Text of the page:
Engineering a notched belt can be a balancing act between flexibility, tensile cord support, and stress distribution. Precisely formed and spaced notches help to evenly distribute stress forces as the belt bends, thereby helping to prevent undercord cracking and extending belt existence.
Like their synchronous belt cousins, V-belts have undergone tremendous technological development since their invention by John Gates in 1917. New synthetic v belt china rubber substances, cover materials, construction strategies, tensile cord advancements, and cross-section profiles have led to an often confusing selection of V-belts that are extremely application particular and deliver vastly different degrees of performance.
Unlike smooth belts, which rely solely on friction and may track and slide off pulleys, V-belts possess sidewalls that match corresponding sheave grooves, providing additional surface area and greater stability. As belts operate, belt stress applies a wedging force perpendicular to their tops, pushing their sidewalls against the sides of the sheave grooves, which multiplies frictional forces that permit the drive to transmit higher loads. What sort of V-belt fits into the groove of the sheave while working under tension impacts its performance.
V-belts are made from rubber or synthetic rubber stocks, so they possess the flexibility to bend around the sheaves in drive systems. Fabric materials of various types may cover the stock material to provide a layer of security and reinforcement.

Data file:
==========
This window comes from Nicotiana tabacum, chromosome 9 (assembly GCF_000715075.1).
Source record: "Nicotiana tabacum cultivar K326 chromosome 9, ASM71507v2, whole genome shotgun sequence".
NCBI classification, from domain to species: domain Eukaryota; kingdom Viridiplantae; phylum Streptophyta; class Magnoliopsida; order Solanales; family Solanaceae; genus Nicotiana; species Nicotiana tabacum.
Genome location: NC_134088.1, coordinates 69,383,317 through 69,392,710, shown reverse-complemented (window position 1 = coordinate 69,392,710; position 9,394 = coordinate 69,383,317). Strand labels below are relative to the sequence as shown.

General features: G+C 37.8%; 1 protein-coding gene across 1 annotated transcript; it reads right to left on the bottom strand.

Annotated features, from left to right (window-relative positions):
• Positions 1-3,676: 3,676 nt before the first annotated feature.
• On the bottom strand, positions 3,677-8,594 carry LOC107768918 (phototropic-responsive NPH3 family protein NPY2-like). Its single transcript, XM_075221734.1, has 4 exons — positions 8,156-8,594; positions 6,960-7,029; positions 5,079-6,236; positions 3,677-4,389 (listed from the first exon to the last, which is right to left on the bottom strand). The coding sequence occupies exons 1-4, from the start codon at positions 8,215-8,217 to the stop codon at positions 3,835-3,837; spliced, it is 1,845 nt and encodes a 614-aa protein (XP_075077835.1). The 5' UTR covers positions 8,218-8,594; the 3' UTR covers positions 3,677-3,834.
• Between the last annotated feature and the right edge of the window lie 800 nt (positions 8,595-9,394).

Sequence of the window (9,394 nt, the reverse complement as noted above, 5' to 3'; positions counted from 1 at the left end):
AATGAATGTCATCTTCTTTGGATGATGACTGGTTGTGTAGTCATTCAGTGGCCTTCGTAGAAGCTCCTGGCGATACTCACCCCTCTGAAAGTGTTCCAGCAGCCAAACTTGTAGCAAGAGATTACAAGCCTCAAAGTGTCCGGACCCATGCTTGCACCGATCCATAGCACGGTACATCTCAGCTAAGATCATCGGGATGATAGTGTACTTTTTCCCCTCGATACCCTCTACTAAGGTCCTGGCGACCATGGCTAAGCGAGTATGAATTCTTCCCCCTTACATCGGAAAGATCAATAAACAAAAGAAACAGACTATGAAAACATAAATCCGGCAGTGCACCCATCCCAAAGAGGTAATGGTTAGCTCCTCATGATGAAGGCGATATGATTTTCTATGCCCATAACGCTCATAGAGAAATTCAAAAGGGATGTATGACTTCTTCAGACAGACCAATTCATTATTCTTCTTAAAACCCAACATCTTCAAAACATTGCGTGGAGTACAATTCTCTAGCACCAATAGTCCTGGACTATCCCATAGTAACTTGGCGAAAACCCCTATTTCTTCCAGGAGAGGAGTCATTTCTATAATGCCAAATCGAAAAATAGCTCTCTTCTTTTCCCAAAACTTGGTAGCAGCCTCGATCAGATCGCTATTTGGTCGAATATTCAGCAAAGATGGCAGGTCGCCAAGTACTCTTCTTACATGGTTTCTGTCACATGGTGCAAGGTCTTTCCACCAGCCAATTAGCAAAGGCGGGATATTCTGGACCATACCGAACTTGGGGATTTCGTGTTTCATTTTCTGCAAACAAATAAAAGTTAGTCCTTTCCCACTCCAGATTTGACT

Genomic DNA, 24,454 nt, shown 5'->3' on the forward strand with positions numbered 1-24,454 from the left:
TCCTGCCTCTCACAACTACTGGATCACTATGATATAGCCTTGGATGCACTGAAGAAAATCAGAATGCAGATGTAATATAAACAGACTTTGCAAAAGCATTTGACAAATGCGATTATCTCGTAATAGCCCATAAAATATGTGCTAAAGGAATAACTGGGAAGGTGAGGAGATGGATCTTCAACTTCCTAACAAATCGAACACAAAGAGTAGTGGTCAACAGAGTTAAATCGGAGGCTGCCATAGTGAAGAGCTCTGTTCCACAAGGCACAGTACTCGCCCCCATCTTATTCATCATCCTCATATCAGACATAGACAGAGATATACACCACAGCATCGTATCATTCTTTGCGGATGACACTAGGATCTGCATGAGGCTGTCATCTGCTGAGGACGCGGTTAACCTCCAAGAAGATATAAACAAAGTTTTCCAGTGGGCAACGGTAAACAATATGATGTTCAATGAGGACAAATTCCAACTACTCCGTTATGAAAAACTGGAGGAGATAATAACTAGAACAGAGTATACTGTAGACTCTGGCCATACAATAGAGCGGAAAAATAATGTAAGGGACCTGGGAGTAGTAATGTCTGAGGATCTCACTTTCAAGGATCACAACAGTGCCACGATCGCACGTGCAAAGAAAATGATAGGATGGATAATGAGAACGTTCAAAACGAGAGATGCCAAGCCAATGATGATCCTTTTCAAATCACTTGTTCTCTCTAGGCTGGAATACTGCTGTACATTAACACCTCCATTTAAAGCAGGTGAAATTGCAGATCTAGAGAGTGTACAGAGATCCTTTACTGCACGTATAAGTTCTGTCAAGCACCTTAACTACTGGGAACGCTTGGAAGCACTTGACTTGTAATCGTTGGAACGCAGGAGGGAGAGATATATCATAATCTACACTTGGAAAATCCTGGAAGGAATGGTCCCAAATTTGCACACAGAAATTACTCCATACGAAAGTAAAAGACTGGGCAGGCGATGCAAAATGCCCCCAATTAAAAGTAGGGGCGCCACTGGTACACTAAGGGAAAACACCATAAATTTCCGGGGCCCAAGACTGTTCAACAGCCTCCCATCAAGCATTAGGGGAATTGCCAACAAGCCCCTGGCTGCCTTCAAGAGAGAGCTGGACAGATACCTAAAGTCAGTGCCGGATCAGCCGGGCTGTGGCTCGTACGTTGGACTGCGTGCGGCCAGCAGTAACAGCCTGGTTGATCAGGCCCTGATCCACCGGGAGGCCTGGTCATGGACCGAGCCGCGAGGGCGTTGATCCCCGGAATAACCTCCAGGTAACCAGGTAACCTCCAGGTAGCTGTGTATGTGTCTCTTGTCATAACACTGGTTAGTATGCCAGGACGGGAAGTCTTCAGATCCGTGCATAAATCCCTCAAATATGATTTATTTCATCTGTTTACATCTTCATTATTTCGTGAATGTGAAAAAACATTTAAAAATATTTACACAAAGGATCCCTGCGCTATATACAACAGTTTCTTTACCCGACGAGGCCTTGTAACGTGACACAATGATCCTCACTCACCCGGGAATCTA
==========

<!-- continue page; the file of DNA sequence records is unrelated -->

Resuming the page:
V-belts are manufactured in a variety of industry standard cross-sections, or profiles
The classical V-belt profile goes back to industry standards developed in the 1930s. Belts manufactured with this profile can be found in many sizes (A, B, C, D, E) and lengths, and so are widely used to displace V-belts in old, existing applications.
They are accustomed to replace belts on industrial machinery manufactured in other areas of the world.
All of the V-belt types noted over are typically available from producers in “notched” or “cogged” versions. Notches reduce bending tension, permitting the belt to wrap easier around little diameter pulleys and enabling better heat dissipation. Excessive warmth is a significant contributor to premature belt failing.
Wrapped belts have a higher resistance to oils and severe temps. They can be utilized as friction clutches during start up.
Raw edge type v-belts are better, generate less heat, enable smaller pulley diameters, increase power ratings, and provide longer life.
V-belts appear to be relatively benign and simple devices. Just measure the best width and circumference, discover another belt with the same measurements, and slap it on the drive. There’s only 1 problem: that strategy is approximately as wrong as you can get.